Wow, how wonderful! All of that sound amazing, the fund raiser and tea party, and a craft group to create items to sell! I think you’re really on to something there, that sounds right up my alley! It warms my heart so much to hear about people so loving, caring, and out there making a difference. These are the types of stories the world needs to hear about. Please feel free to share any ideas, or pictures of your events. You can always email me or find me on social media (the top of the page has buttons to facebook, twitter, etc..) I’m going to be sharing how much these comments are blessing me. Thank you! Many blessings to you and the groups!

  3. Lorraine: “This is such a great thing you found for the elderly to do with your little quilt. I plan to make some also thanks so much for sharing”

    Sarah: “Thank you, Lorraine. I hope you have as much fun with the Sensory Blankets as I did. I’d love to hear any ideas you came up with and see what you create!”

    (The original comments above were attached to a temporary link. They have been copied here verbatim)

  4. Bless you for posting this! I’m a CNA for private-pay Seniors and since I’m in their homes, I have the luxury of introducing different things to help them. THIS is pure genius!!

    1. Dear Patricia,
      What a wonderful career! I can’t imagine all of the challenges you are presented with on a daily basis. Thank you for having such a loving heart, I’m sure all of your patients are very blessed. It’s amazing how quickly this idea is spreading. And yes, whomever came up with it originally is so smart! I can’t believe I hadn’t heard about it, or thought about it sooner.
      Thank you!

  5. What a beautiful idea wish my muminlaw was still here it would have been a lovely gift fot her she was a very caring mum even with Alzheimer’s miss her very much

    1. Dear Barb,
      Thank you so much for your sweet comment. It’s so difficult to go through the loss of a loved one who is so near and dear to your heart. And especially when they go through Alzheimer’s. I have recently heard of several people donating to Alzheimer’s research in honor of loved ones, either financially, with their time, or even by creating their own blankets to donate to local hospitals. We’re all praying for a cure, and I pray that God gives you comfort and peace as your fondly remember your mother-in-law.
      Thank you and God Bless,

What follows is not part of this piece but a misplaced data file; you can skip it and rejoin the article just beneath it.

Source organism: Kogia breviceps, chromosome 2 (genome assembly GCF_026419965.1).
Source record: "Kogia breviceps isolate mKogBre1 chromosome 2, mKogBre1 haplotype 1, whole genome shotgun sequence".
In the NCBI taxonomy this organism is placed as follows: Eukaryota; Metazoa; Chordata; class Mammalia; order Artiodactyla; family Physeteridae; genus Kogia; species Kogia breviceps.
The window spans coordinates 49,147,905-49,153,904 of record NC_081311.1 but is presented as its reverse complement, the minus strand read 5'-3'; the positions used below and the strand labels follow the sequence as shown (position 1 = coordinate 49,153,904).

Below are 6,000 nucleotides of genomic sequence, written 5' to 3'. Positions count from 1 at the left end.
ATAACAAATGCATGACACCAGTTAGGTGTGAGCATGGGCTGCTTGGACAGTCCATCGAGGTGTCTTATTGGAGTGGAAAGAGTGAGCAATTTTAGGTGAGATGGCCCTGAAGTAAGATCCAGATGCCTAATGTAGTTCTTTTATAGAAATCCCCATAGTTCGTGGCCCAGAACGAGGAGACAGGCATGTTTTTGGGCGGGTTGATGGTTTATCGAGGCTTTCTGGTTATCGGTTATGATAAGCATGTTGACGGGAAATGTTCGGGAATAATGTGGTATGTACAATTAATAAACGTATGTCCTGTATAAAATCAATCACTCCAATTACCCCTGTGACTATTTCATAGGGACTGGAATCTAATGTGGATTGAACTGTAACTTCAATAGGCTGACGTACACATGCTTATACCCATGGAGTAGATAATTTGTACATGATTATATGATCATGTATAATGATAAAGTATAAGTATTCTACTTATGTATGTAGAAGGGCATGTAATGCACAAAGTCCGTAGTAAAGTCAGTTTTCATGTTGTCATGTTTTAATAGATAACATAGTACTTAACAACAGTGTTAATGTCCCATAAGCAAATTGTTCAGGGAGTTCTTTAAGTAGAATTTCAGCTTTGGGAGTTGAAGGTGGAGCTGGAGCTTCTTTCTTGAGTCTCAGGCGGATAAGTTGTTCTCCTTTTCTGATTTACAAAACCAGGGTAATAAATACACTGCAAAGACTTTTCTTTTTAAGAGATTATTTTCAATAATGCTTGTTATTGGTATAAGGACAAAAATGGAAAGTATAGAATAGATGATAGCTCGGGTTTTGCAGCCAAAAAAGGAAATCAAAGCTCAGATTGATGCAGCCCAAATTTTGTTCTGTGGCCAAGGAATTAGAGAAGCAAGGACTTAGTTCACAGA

Sarah

  6. I’m going to take this to my quilting group and suggest we make some as a project. Such a great idea. I have a neighbor who has early Alzheimer’s and I’m going to make one for him. Thank you for the great idea!

    1. Dear Ann,
      Thank you so much for your comment. I am so excited to hear about so many other people making these! Many recipients are going to be so blessed. Thank you for your kind heart and support for Alzheimer’s patients. They will benefit from this tangible source of love!
      Thank you and many blessings to you and your quilting group!
      Sarah

  7. I have been wanting to sew for charity for some time now and this sounds like a good idea. How do you think a crazy quilt pattern with beads, lace and velvet go over? I usually sew clothes but have made a quilt or more. Thank you for posting this.

    1. Dear Ann,
      I think that sounds great! I love the idea of different textures of fabric, like the velvet. I don’t think there are really too many restrictions when it comes to creating a blanket. I’ll have to check around and see if any of our local hospitals would put any limits on what’s acceptable. But I would venture to guess, they’d be thrilled to accept almost anything you create. One person might prefer a solid color fleece blanket, while another will be excited with multiple colors and shapes. And different styles would give the nurses options to swap them around to different patients too possibly. You might want to see what charity or hospital is in your area to see what they suggest. And if anyone else reading has input having already done this for charity or from a medical professional’s standpoint, please feel free to comment and let us know your thoughts!
      Thank you so much, I bet your quilt will be perfect!
      Sarah

  8. Do you have to know the dementia person to make a sensory quilt to be able to personalize it?

    1. Hi Elizabeth,
      You don’t have to know a patient personally to still be able to make a blanket or quilt to donate. I’d suggest checking with a local facility or seeing if there happens to be an Alzheimer’s/Dementia charity nearby. They could provide a better idea of their current needs. Some facilities assist people who may be more self-sufficient and could use blankets that are more intricate (buckles, weaving, laces, zippers), and others might prefer something that is more visual/tactile (various fabrics, loops, shapes). But I’m sure just about any colors, fabrics, and whatever you’d like to do, they’d be happy to have! I believe for every quilt, there is the perfect person ready to receive it!
      Thank you, and many blessings!
      Sarah